What is it?
Nutsedge, also known as nutgrass, is a weed commonly found in lawns during the summer. These weeds stand taller than the grass in your lawn and are notoriously hard to get rid of given their immersive root systems. Nutsedge is a perennial sedge, meaning it is a grass-like plant that will live for at least two years and will come back year after year, This plant can be hard to control due to the inability of most weed killers to effectively reduce the population and their ability to withstand drought.
The key identifying feature for these difficult weeds is their triangular stems and distinct center rib that create a "V" shape. The bright yellow-green leaves of yellow nutsedge stand out clearly against turf, as do the dark green leaves of its purple relative. Left to grow tall, nutsedges produce distinctive spiky flower clusters: yellow-brown for yellow nutsedge and purple-brown for purple nutsedge.
How Does it Spread?
Nutsedge outbreaks often start in moist, poorly drained lawn areas, where they quickly develop into large colonies. Nutsedges spread and reproduce in several ways. Plants may flower and release seeds that germinate and sprout into new plants. These weeds also spread via underground stems, known as rhizomes, which send up shoots that become new plants. However, the most prolific means of nutsedge reproduction is through underground tubers known as "nutlets."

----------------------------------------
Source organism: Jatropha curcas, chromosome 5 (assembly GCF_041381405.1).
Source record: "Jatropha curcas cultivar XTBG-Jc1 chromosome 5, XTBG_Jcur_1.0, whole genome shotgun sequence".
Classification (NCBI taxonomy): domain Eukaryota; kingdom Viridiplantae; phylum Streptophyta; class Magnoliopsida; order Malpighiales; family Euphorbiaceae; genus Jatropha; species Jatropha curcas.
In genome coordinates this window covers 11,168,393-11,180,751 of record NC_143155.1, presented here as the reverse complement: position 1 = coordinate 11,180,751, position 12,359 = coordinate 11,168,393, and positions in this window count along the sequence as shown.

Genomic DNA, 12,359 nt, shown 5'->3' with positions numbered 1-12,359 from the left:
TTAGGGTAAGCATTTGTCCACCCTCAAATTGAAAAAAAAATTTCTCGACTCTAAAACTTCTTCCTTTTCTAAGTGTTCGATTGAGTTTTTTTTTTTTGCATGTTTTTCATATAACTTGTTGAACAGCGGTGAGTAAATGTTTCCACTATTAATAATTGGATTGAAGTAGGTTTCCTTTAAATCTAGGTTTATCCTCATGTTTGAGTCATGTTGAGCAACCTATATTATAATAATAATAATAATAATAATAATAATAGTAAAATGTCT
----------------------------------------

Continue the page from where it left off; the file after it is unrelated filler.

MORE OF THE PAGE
Yellow nutsedge rhizomes only produce single nutlets, but purple nutsedge rhizomes can produce rows of nutlet tubers. Both species of nutsedge plant can produce thousands of nutlets each year, which can each eventually produce nutsedge patches several feet wide.
Most nutlets form within 6 to 10 inches of the surface but can reach up to 18 inches deep. Due to their depth, nutlets are protected from most of the effects of herbicides and cold weather, which would help kill them. This allows nutlets to stay hidden in the soil for up to 10 years before eventually emerging to produce new nutsedge plants.
By practicing good lawn care basics, you can protect against nutsedge invasions and give your grass an advantage over these aggressive weed pests. Healthy, vigorous grass is an excellent defense against yellow and purple nutsedge in lawns.